August 30, 2016

Apple versus the E.U. is more than that


I went over to the European Union press release database to see what it had to say about the tax levy it imposed upon Apple.  It's eye opening in it's over-reach.  Consider:
Following an in-depth state aid investigation launched in June 2014, the European Commission has concluded that two tax rulings issued by Ireland to Apple have substantially and artificially lowered the tax paid by Apple in Ireland since 1991. The rulings endorsed a way to establish the taxable profits for two Irish incorporated companies of the Apple group (Apple Sales International and Apple Operations Europe), which did not correspond to economic reality: almost all sales profits recorded by the two companies were internally attributed to a "head office". The Commission's assessment showed that these "head offices" existed only on paper and could not have generated such profits. These profits allocated to the "head offices" were not subject to tax in any country under specific provisions of the Irish tax law, which are no longer in force. As a result of the allocation method endorsed in the tax rulings, Apple only paid an effective corporate tax rate that declined from 1% in 2003 to 0.005% in 2014 on the profits of Apple Sales International.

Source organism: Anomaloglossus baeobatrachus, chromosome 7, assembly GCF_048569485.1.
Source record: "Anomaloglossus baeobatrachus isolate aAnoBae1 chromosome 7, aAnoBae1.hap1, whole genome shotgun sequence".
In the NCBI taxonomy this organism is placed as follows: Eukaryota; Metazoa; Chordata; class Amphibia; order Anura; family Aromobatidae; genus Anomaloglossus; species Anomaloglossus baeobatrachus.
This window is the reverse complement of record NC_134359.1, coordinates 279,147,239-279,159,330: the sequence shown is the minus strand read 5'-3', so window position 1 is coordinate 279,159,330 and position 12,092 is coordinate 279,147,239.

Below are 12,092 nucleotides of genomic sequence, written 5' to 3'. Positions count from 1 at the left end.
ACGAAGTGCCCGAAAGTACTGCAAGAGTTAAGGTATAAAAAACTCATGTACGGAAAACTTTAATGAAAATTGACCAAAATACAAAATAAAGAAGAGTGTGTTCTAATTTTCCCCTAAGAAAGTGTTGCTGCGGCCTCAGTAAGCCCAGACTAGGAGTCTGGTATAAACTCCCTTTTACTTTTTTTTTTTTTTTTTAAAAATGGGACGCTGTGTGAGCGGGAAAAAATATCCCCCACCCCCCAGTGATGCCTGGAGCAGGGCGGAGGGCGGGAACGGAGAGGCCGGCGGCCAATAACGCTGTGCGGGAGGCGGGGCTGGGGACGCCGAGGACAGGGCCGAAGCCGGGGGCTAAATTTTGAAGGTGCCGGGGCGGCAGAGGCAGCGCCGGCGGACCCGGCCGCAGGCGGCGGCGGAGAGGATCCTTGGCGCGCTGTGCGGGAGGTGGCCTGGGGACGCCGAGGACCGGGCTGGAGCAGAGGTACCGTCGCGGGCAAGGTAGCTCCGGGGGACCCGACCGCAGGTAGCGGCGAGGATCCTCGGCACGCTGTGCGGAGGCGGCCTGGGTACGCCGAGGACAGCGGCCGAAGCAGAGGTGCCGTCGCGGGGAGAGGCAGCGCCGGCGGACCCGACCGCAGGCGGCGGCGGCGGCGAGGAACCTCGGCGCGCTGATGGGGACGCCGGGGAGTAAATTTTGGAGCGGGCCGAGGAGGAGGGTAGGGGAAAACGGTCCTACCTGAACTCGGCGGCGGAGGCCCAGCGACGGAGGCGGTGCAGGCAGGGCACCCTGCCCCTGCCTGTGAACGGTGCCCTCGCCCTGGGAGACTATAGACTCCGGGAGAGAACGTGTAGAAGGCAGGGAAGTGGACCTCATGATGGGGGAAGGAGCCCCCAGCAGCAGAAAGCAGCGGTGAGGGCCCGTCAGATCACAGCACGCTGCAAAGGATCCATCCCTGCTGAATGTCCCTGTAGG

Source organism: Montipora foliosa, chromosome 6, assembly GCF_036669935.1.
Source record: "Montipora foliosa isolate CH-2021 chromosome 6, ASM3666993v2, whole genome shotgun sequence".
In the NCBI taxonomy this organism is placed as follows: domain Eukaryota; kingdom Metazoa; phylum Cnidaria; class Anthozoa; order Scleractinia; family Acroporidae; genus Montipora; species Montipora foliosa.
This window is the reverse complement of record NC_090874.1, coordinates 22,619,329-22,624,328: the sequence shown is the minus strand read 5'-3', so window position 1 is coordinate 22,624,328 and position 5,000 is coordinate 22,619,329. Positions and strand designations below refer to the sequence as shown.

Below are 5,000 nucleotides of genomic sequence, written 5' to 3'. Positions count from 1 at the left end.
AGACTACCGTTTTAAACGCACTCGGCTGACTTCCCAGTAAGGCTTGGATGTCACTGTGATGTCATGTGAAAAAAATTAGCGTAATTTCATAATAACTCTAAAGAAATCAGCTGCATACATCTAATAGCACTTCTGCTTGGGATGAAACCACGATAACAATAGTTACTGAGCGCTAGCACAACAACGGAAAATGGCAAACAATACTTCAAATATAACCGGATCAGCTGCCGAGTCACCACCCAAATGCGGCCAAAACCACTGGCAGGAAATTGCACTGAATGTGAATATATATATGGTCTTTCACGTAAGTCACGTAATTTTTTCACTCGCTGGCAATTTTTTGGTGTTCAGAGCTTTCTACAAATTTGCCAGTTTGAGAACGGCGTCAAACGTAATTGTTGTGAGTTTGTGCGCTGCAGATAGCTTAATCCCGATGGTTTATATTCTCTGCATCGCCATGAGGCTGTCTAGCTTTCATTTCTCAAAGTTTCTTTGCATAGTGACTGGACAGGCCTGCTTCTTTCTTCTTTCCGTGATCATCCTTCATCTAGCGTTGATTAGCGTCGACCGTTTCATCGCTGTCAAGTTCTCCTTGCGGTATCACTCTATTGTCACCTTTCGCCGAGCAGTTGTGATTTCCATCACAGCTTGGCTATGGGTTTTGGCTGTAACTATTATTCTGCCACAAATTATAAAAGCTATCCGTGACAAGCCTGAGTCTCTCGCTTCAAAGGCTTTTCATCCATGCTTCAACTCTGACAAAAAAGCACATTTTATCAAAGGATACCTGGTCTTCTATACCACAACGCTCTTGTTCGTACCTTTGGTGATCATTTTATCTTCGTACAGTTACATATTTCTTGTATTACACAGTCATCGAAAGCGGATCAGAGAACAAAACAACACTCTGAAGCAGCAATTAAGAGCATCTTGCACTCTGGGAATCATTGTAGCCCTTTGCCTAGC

This selective tax treatment of Apple in Ireland is illegal under EU state aid rules, because it gives Apple a significant advantage over other businesses that are subject to the same national taxation rules. The Commission can order recovery of illegal state aid for a ten-year period preceding the Commission's first request for information in 2013. Ireland must now recover the unpaid taxes in Ireland from Apple for the years 2003 to 2014 of up to €13 billion, plus interest.
Effectively, the E.U. is dictating to a member state, Ireland, how it must conduct its internal affairs, in particular taxation. Interestingly, if the EU is looking to accelerate Brexit type reactions, this sort of thing might do the trick. Clearly Ireland wanted Apple and acted in a way that they assumed would attract Apple to Ireland.

Unfortunately, the EU seems to think it knows what is better for Ireland than does Ireland. Bureaucrats seldom know better than businesses and in this case bureaucrats twice removed from the economic situation on the ground in Ireland are least likely to understand what Ireland needs and Apple needs. Nevertheless, it's not stopping the EU, though it should give member nations pause to reflect on the implications of the decision.
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